The advantage comic books will always have over movies is that with just lines and color, comics creators can realize sprawling, lush, impossible worlds unlike anything we’ve ever seen. The only real limitation is imagination. In Melita Curphy’s Dissonance, from Image, a world much like our own is forever changed after beings known as Fantasmen make first contact—and present a proposition for mankind.
Unlike flesh and blood humans, the Fantasmen are a race of beings made up entirely of spiritual energy who’ve long since evolved beyond their need for corporeal forms. But the Fantasmen’s enlightenment and technological advancement eventually plunged their civilization and their home, Terra Fantasme, into an endless, pointless war. The key to finding peace and meaning, Dissonance explains, was for the Fantasmen to rediscover their long-lost humanity, ideally by bonding with sentient, corporeal hosts with similar cognitive functions. After sending out dozens of ambassadors to far-flung worlds in hopes of finding a suitable race to bond with, the Fantasmen stumble upon Earth and soon convince countries across the world to enter into something of a symbiotic relationship with them.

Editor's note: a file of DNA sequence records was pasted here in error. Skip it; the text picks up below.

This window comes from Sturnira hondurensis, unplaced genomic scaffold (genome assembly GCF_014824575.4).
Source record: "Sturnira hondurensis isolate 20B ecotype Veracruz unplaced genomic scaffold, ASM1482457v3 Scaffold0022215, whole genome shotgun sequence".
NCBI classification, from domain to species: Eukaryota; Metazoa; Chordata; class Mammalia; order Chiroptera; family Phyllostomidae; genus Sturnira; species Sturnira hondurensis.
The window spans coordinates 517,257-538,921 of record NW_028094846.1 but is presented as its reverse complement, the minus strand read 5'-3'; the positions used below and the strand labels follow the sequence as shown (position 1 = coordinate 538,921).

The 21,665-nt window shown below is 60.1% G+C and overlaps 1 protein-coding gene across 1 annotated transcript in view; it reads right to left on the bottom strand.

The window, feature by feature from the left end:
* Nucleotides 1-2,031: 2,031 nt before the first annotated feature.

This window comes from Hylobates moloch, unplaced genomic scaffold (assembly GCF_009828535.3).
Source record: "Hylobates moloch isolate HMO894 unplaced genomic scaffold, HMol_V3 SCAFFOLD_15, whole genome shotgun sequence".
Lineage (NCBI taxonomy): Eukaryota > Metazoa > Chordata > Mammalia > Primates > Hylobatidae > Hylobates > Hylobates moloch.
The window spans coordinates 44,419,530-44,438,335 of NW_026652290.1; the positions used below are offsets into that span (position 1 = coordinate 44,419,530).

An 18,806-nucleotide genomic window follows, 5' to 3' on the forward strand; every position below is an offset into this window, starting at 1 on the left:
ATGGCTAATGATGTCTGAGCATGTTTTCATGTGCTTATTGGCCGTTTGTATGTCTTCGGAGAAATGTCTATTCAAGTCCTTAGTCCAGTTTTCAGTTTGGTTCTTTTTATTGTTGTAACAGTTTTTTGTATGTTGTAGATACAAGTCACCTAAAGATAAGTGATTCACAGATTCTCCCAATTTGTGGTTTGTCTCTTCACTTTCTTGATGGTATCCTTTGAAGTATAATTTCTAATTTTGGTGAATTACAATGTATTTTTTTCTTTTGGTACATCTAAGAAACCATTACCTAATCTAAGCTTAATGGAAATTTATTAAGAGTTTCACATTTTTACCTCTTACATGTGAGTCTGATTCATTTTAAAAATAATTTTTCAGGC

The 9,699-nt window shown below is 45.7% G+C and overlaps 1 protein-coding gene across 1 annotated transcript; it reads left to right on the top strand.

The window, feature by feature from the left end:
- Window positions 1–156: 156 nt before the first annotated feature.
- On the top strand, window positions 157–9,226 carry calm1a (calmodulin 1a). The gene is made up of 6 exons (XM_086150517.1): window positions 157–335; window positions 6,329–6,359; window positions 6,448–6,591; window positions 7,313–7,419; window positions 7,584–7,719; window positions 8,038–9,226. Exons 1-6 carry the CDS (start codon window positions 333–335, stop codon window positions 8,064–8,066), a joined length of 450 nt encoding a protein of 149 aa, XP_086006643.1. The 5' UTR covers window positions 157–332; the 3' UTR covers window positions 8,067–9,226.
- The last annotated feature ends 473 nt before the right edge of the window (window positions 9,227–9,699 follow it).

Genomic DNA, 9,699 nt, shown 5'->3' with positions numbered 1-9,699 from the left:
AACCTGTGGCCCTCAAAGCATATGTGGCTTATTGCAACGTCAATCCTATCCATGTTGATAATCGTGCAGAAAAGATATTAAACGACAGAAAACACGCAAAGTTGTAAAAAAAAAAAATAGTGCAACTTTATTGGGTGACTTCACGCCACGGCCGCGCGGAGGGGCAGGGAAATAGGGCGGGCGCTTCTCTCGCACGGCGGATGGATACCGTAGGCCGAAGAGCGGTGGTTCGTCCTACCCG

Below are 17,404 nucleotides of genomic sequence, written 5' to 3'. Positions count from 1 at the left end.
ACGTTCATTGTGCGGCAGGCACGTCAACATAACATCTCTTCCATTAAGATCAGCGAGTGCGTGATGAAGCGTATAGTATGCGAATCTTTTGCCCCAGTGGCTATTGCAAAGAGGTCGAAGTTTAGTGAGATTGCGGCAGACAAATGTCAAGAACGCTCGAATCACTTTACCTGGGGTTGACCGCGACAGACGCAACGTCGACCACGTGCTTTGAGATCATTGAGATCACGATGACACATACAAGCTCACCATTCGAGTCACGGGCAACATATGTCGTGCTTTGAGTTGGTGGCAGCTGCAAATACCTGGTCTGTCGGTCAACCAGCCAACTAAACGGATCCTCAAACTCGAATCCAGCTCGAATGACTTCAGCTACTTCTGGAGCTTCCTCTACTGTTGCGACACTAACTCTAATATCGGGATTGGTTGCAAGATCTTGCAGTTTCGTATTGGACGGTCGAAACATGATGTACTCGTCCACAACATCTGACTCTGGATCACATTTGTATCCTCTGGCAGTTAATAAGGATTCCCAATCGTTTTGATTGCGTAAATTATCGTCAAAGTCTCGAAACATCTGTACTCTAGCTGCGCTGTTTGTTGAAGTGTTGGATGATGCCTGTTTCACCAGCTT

In exchange for knowledge and technology, the Fantasmen ask only that members of humanity willing to bond with them go through a process known as Dissonance that fuses Fantasmen and humans into a new kind of being. This is all just the setup to Dissonance’s actual story, which is all about a shadowy cabal of politicians, religious figures, and media magnates who are on the verge of throwing humanity and the Fantasmen’s idyllic paradise of a civilization into chaos.
The first issue’s dense with lore, to be sure, and it’s worth reading multiple times, but it’s absolutely gorgeous—not to mention chock-full of fascinating ideas about spirituality and the nature of identity that make it an excellent introduction to a new series. (Melita Curphy, Singgih Nugroho, Sam Basri, Varsam Kurnia)